“Our OE business has really improved over the last many years partly in terms of sales growth but more in terms of the attractiveness of what we're pursuing, where we've really tried to get much more focused in areas where we think we have a competitive advantage, so that we're not just playing on price and finding ourselves in commoditized categories. And so the areas that we've been focusing on, one, has to do with fuel injection because it happens to be an area where there are very few players and getting into alternative fuels seems to be a nice niche, especially overseas, where they are adopting it much faster than they are here in the U.S.”
Beyond North America
Beyond North America, trade tensions with China continue to weigh on manufacturing industries domestically. Standard Motor is no exception. It does import product from China. But, unlike other auto replacement part manufacturers, its North American imports number greater than its Chinese imports.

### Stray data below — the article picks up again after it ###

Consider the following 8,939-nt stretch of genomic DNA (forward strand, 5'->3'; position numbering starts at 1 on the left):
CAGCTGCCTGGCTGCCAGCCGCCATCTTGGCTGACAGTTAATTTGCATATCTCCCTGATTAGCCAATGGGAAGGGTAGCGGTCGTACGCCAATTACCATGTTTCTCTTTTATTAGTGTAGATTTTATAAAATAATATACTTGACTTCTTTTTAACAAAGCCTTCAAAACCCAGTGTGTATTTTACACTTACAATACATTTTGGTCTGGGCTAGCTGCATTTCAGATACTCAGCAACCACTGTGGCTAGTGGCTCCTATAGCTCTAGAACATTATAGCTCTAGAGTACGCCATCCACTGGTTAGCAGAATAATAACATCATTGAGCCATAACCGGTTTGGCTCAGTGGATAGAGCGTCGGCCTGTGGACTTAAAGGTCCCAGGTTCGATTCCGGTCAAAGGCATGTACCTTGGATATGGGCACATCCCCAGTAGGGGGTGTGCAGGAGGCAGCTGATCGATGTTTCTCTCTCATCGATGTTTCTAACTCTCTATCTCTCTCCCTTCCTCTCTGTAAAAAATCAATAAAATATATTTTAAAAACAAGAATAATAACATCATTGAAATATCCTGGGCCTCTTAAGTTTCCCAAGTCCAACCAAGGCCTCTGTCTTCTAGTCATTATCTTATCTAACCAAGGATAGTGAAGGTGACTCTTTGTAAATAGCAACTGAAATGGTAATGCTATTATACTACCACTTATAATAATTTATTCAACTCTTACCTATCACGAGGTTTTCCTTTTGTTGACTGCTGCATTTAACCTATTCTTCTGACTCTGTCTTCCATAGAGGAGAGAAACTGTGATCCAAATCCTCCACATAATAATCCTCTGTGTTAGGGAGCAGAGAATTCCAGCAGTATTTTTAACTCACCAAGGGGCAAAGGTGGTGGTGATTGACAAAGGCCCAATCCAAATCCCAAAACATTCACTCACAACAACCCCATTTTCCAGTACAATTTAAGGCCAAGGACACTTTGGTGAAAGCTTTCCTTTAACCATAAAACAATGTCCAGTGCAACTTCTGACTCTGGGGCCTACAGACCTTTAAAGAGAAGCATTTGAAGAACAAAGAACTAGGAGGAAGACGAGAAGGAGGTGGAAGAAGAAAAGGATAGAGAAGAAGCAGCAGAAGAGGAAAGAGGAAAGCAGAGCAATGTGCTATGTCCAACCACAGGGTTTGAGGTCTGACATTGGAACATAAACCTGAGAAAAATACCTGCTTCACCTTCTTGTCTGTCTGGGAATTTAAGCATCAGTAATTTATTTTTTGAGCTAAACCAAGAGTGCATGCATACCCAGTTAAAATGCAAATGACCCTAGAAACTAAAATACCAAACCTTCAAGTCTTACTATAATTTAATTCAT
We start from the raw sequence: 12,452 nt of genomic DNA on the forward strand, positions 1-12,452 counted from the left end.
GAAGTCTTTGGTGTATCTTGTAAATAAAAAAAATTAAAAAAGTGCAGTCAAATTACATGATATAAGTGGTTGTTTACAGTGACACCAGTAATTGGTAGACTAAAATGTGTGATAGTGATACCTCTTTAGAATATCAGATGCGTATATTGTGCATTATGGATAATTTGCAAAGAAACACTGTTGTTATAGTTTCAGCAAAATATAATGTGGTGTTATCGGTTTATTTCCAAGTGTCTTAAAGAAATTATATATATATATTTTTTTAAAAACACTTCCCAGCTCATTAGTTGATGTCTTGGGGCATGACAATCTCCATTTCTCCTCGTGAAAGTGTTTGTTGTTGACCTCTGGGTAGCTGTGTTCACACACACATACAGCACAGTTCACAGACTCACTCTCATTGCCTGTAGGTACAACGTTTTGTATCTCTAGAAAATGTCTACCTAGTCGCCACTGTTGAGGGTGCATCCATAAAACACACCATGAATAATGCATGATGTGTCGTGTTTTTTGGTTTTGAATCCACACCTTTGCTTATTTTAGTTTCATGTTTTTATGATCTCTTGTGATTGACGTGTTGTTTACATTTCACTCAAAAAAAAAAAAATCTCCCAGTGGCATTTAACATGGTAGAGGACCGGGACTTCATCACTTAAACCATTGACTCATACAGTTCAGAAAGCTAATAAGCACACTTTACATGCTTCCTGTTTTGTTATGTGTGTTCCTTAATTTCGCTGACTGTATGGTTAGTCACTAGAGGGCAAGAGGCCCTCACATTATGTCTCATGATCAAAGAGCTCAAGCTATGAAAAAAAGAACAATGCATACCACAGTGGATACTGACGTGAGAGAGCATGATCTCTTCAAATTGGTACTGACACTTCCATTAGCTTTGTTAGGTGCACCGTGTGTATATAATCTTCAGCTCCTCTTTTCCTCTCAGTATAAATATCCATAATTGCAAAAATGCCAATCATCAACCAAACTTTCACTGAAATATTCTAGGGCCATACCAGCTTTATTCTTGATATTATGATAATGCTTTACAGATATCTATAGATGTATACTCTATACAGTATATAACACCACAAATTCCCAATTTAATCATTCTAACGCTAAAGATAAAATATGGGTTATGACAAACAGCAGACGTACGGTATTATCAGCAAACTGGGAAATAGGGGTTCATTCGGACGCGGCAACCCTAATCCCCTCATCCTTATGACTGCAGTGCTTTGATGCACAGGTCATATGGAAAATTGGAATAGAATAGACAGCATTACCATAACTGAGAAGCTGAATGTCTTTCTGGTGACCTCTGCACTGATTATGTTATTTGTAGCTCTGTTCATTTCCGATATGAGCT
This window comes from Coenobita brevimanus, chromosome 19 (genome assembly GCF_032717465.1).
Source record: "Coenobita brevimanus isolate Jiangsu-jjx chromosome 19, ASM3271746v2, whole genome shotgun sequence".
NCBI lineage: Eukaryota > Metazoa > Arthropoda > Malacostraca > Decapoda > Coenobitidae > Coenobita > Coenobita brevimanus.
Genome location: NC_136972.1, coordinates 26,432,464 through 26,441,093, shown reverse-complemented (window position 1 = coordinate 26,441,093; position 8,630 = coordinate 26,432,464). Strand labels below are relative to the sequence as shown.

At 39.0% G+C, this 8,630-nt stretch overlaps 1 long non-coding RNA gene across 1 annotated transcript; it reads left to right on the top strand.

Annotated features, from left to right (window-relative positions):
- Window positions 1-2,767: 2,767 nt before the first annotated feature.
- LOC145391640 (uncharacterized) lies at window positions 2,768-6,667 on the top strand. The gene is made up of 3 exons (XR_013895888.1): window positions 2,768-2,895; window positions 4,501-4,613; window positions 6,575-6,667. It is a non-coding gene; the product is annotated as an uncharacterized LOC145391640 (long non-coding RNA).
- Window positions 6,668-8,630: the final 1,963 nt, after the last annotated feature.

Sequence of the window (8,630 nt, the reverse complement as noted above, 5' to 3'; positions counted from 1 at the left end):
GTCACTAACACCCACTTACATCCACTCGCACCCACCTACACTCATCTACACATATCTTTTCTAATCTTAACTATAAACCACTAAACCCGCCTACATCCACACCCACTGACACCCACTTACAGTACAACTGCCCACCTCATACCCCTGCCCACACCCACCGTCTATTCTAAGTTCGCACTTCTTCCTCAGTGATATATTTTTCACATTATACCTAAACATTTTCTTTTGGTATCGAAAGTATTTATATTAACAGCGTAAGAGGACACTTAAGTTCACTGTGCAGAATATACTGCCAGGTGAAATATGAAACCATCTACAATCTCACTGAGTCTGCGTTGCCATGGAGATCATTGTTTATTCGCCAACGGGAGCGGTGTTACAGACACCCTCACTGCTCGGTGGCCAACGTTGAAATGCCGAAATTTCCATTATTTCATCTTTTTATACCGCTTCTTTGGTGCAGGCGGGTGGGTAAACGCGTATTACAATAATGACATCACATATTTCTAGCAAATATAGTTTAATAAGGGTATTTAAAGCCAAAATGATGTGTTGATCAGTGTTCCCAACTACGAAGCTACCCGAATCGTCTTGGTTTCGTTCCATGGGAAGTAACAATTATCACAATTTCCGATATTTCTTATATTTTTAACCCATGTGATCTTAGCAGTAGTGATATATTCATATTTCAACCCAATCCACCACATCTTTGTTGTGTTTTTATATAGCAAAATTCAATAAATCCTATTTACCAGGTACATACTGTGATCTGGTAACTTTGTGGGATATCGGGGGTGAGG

“We therefore are less reliant on China than others, which we think will help us in the long run.”
To date, the company has been able to pass on the impact of tariffs directly to its customers.
“As you know, they are now in effect in three tranches of product categories covering $250 billion in U.S. imports. We have products in all three tranches across both of our divisions.”
The company does face obstacles beyond the potential impact of trade negotiations.
For example, it has an ongoing obligation related to asbestos liability as a result of an acquisition in 1986 (and subsequently sold in 1998).
“Future legal costs, which are expensed as incurred and reported in earnings (loss) from discontinued operations in the accompanying statement of operations, are estimated, according to the updated study, to range from $44.3 million to $79.6 million for the period through 2060.”